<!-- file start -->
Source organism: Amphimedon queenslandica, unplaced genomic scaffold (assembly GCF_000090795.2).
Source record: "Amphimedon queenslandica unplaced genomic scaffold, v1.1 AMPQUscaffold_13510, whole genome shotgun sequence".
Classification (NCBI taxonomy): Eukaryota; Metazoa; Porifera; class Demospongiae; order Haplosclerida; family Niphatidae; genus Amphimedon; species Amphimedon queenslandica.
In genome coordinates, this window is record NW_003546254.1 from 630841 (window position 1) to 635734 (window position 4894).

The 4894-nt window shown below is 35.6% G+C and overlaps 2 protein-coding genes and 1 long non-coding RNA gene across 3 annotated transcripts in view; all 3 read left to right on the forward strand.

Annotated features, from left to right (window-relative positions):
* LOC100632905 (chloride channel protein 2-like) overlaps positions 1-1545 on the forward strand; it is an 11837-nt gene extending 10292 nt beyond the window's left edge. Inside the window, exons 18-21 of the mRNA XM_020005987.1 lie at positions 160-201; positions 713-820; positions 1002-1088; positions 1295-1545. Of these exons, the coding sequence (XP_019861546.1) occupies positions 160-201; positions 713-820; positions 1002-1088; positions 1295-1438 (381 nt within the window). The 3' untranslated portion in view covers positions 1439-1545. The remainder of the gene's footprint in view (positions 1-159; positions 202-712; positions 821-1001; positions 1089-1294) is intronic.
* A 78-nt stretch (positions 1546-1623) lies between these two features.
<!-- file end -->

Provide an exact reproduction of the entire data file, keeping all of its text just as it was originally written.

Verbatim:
Source organism: Amphimedon queenslandica, unplaced genomic scaffold (assembly GCF_000090795.2).
Source record: "Amphimedon queenslandica unplaced genomic scaffold, v1.1 AMPQUscaffold_13510, whole genome shotgun sequence".
Classification (NCBI taxonomy): Eukaryota; Metazoa; Porifera; class Demospongiae; order Haplosclerida; family Niphatidae; genus Amphimedon; species Amphimedon queenslandica.
In genome coordinates, this window is record NW_003546254.1 from 630841 (window position 1) to 635734 (window position 4894).

The 4894-nt window shown below is 35.6% G+C and overlaps 2 protein-coding genes and 1 long non-coding RNA gene across 3 annotated transcripts in view; all 3 read left to right on the forward strand.

Annotated features, from left to right (window-relative positions):
* LOC100632905 (chloride channel protein 2-like) overlaps positions 1-1545 on the forward strand; it is an 11837-nt gene extending 10292 nt beyond the window's left edge. Inside the window, exons 18-21 of the mRNA XM_020005987.1 lie at positions 160-201; positions 713-820; positions 1002-1088; positions 1295-1545. Of these exons, the coding sequence (XP_019861546.1) occupies positions 160-201; positions 713-820; positions 1002-1088; positions 1295-1438 (381 nt within the window). The 3' untranslated portion in view covers positions 1439-1545. The remainder of the gene's footprint in view (positions 1-159; positions 202-712; positions 821-1001; positions 1089-1294) is intronic.
* A 78-nt stretch (positions 1546-1623) lies between these two features.